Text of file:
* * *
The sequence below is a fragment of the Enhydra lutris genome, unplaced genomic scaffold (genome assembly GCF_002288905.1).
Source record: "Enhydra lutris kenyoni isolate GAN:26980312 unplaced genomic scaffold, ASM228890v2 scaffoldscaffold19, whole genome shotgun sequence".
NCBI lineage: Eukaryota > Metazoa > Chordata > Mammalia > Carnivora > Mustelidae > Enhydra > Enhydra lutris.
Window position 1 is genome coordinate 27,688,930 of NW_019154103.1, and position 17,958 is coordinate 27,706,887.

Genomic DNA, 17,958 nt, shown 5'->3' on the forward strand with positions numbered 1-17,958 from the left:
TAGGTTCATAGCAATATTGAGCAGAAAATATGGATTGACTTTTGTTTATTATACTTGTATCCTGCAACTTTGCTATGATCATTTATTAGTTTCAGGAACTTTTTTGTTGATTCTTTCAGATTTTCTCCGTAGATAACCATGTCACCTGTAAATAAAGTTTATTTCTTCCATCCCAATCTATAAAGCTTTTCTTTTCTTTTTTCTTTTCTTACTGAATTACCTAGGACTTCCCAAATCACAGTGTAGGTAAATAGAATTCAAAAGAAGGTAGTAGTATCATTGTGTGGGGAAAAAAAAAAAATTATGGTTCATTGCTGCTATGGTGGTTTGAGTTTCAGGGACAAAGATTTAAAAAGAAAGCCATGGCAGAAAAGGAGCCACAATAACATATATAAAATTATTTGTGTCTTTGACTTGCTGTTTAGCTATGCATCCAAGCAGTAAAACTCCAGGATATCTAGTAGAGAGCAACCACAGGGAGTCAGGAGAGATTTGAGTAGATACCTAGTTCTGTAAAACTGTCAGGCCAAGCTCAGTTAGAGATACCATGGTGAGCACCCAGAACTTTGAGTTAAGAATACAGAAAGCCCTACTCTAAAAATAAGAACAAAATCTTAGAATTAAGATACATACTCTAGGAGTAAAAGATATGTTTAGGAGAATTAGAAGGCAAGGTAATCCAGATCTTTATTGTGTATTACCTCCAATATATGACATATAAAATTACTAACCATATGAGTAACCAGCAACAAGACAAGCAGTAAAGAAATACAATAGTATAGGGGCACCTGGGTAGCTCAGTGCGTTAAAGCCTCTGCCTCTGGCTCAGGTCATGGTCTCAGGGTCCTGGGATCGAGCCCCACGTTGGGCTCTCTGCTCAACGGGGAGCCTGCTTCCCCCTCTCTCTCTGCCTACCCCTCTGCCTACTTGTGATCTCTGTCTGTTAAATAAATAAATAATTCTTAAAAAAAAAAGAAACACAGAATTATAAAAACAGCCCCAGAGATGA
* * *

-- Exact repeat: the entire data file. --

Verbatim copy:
The sequence below is a fragment of the Enhydra lutris genome, unplaced genomic scaffold (genome assembly GCF_002288905.1).
Source record: "Enhydra lutris kenyoni isolate GAN:26980312 unplaced genomic scaffold, ASM228890v2 scaffoldscaffold19, whole genome shotgun sequence".
NCBI lineage: Eukaryota > Metazoa > Chordata > Mammalia > Carnivora > Mustelidae > Enhydra > Enhydra lutris.
Window position 1 is genome coordinate 27,688,930 of NW_019154103.1, and position 17,958 is coordinate 27,706,887.

Genomic DNA, 17,958 nt, shown 5'->3' on the forward strand with positions numbered 1-17,958 from the left:
TAGGTTCATAGCAATATTGAGCAGAAAATATGGATTGACTTTTGTTTATTATACTTGTATCCTGCAACTTTGCTATGATCATTTATTAGTTTCAGGAACTTTTTTGTTGATTCTTTCAGATTTTCTCCGTAGATAACCATGTCACCTGTAAATAAAGTTTATTTCTTCCATCCCAATCTATAAAGCTTTTCTTTTCTTTTTTCTTTTCTTACTGAATTACCTAGGACTTCCCAAATCACAGTGTAGGTAAATAGAATTCAAAAGAAGGTAGTAGTATCATTGTGTGGGGAAAAAAAAAAAATTATGGTTCATTGCTGCTATGGTGGTTTGAGTTTCAGGGACAAAGATTTAAAAAGAAAGCCATGGCAGAAAAGGAGCCACAATAACATATATAAAATTATTTGTGTCTTTGACTTGCTGTTTAGCTATGCATCCAAGCAGTAAAACTCCAGGATATCTAGTAGAGAGCAACCACAGGGAGTCAGGAGAGATTTGAGTAGATACCTAGTTCTGTAAAACTGTCAGGCCAAGCTCAGTTAGAGATACCATGGTGAGCACCCAGAACTTTGAGTTAAGAATACAGAAAGCCCTACTCTAAAAATAAGAACAAAATCTTAGAATTAAGATACATACTCTAGGAGTAAAAGATATGTTTAGGAGAATTAGAAGGCAAGGTAATCCAGATCTTTATTGTGTATTACCTCCAATATATGACATATAAAATTACTAACCATATGAGTAACCAGCAACAAGACAAGCAGTAAAGAAATACAATAGTATAGGGGCACCTGGGTAGCTCAGTGCGTTAAAGCCTCTGCCTCTGGCTCAGGTCATGGTCTCAGGGTCCTGGGATCGAGCCCCACGTTGGGCTCTCTGCTCAACGGGGAGCCTGCTTCCCCCTCTCTCTCTGCCTACCCCTCTGCCTACTTGTGATCTCTGTCTGTTAAATAAATAAATAATTCTTAAAAAAAAAAGAAACACAGAATTATAAAAACAGCCCCAGAGATGA